The One Empty Word to Avoid in a Job Interview
February 5, 2015
Still talking about “we” during an interview?
By Bob McIntosh, Career Coach
Well, knock it off.
Some job candidates don’t think it’s a big deal to say “we” during an interview, when what the interviewers want to know is what the candidates have accomplished. Hiring authorities are sensitive to the constant use of “we.” If you’ve been saying “we” instead of “I,” you need to knock it off.
Employers want to know what you’ve accomplished, what value you’ll bring to the organization, and what roles you played in your teams’ efforts. They could care less about what your past teammates accomplished. You are in consideration for the job, not your former teammates.
I tell my workshop attendees that now is the time to talk about themselves. Some of them struggle with this concept; they’re so proud of what they and their team members managed to accomplish because of the Herculean efforts to complete the projects or assignment. I couldn’t do it without them, they’d say. To that I say, “Where are your teammates now?”
Not to rain on your parade, but where are your teammates now? Who’s on your team in the job search?
As a former manager or a team leader, the use of “we” is more understandable, as you were the one who oversaw the team; your name is on the projects and assignments. But you should still insert “I” whenever you can; for example,
“Some of my sales people needed some guidance on installing our software at user sights, so I went with them and led them through the process. This cut down installs by at least half the time it would take. In addition, I liked interacting with the customers.”
Job candidates should answer questions by using a story format whenever possible. Given the following question: “Tell us about a time when your manager opposed one of you ideas, but you were able to persuade him/her t to adopt it.” In this case use the C.A.R formula.
Challenge: I approached the vice president of marketing to suggest we implement social media marketing, as there was none at the credit union at that time. He was reluctant to start a social media marketing campaign, especially since this was a small credit union.
Actions: Instead of arguing with him about my idea, I decided to persuade him by showing him the benefits. I took a number of actions.
1. The first of which was to find as many credit unions and banks as possible on popular social networking sites. I was somewhat amazed by the number credit unions represented on each platform.
2. Once I had a sampling of ten institutions, I next began studying how many connections, followers, and friends each one had.
3. I determined that eight out of the ten credit unions had a good presence on all three platforms, so I developed a spreadsheet that would show the analytic data of each company.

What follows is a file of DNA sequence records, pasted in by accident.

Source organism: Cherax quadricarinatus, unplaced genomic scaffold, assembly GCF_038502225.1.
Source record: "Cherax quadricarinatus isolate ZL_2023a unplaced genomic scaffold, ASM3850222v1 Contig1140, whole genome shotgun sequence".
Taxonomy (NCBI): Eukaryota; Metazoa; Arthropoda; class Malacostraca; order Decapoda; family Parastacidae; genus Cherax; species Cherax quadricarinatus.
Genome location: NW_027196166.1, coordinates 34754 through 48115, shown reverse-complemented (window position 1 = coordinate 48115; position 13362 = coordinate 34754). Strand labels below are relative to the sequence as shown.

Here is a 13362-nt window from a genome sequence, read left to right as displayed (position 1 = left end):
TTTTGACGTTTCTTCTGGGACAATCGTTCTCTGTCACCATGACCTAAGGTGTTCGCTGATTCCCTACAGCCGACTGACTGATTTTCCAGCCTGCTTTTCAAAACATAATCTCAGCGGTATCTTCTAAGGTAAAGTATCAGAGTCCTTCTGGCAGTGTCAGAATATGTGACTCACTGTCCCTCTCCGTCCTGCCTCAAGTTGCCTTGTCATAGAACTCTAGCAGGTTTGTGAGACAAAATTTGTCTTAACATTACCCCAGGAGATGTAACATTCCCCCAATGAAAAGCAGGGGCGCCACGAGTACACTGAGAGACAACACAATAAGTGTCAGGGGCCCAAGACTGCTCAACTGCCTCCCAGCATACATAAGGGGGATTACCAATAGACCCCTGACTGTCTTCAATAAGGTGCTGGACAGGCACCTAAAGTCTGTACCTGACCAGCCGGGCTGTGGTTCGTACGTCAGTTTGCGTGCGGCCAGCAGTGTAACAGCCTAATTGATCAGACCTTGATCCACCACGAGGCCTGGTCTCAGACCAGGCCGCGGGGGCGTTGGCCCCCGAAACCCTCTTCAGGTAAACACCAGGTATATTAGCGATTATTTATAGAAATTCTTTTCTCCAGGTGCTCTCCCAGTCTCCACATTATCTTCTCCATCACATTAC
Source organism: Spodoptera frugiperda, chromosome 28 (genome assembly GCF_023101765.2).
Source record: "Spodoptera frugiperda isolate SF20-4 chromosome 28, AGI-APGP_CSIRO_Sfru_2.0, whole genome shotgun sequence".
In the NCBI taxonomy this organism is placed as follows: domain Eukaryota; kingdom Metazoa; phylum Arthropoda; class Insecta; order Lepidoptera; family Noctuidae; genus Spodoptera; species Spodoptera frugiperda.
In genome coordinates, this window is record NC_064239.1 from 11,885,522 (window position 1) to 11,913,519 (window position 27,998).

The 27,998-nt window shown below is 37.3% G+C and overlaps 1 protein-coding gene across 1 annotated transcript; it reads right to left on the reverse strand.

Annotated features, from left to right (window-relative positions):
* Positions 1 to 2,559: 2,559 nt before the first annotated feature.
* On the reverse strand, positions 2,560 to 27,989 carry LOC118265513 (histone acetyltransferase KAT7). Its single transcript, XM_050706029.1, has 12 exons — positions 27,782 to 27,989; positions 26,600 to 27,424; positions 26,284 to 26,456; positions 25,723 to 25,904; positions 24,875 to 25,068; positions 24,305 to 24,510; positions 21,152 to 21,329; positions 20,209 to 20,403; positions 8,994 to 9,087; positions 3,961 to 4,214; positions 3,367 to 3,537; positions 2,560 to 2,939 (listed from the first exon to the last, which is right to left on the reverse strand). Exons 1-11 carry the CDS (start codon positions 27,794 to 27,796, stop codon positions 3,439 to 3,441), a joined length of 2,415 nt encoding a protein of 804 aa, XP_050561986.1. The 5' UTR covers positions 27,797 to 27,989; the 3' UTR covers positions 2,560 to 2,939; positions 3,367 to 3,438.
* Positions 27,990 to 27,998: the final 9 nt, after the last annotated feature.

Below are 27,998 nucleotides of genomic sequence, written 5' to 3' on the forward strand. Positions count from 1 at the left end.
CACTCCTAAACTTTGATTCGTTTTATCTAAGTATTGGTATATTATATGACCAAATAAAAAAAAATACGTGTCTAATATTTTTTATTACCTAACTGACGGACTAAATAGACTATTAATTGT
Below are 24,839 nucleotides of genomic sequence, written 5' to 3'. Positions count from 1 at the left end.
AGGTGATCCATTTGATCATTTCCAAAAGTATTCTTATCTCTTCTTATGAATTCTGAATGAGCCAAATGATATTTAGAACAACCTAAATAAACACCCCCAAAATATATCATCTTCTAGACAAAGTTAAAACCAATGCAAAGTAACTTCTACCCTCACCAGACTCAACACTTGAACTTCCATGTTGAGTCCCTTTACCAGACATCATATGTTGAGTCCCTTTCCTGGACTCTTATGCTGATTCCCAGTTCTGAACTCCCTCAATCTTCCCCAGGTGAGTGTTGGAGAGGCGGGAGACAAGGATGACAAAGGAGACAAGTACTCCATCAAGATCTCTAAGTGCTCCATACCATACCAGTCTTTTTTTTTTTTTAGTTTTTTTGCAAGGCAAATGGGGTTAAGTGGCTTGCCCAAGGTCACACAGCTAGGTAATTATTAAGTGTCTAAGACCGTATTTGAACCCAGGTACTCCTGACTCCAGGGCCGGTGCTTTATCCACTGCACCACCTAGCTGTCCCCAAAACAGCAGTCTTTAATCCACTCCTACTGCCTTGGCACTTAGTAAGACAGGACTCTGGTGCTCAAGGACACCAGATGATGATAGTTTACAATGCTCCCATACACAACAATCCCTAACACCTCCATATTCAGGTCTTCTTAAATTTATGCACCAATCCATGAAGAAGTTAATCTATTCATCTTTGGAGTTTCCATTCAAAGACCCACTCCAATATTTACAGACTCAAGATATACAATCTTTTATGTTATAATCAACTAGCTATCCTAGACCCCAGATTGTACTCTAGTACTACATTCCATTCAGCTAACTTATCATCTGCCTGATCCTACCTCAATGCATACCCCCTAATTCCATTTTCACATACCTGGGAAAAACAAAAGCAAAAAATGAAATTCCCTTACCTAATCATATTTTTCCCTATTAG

4. I felt the best way to really figure out how prominent a role social media played for each company would be to enlist help from my assistant. I asked him to call the companies to ask them if they new the ROI from their social media campaigns.
5. With a great deal of hard work, he was able to determine that six credit unions benefited greatly from all three platforms and came up with some great figures. With his information, I was ready to approach the VP of marketing and make my case.
6. At first my VP seemed agitated that I continued to press him on this matter, but I stood my ground. I showed him the research on a detailed PowerPoint presentation my assistant and I created, letting him look at it for half the day.
Result: By the time I approached him to finish the conversation, he asked me how I would have the time to head up this new social media marketing campaign. If you’d like to hear about how I instituted a very successful social media marketing campaign, I’d be happy to tell you the story.
In my Interview Boot Camp workshops, and when I conduct mock interviews, I occasionally hear the absence of “I” in my participants’ answers, and I call them on it. What’s more, so do the other participants who are there to critique each others’ answers. When they hear “we” instead of “I,” they realize how important it is to take credit for their work. You have permission to take credit for your work.
About the Author
Bob McIntosh, CPRW, is a career trainer at the Career Center of Lowell, where he leads more than 20 workshops on the career search. Bob is often the person jobseekers and staff go to for advice on the job search. As well, he critiques resumes and conducts mock interviews. One of his greatest accomplishments is starting a LinkedIn group, which is one of the largest of its kind in the state, and developing three in-high-demand workshops on LinkedIn. Bob’s greatest pleasure is helping people find rewarding careers in a competitive job market. Please visit Bob's blog at www.thingscareerrelated.wordpress.com.
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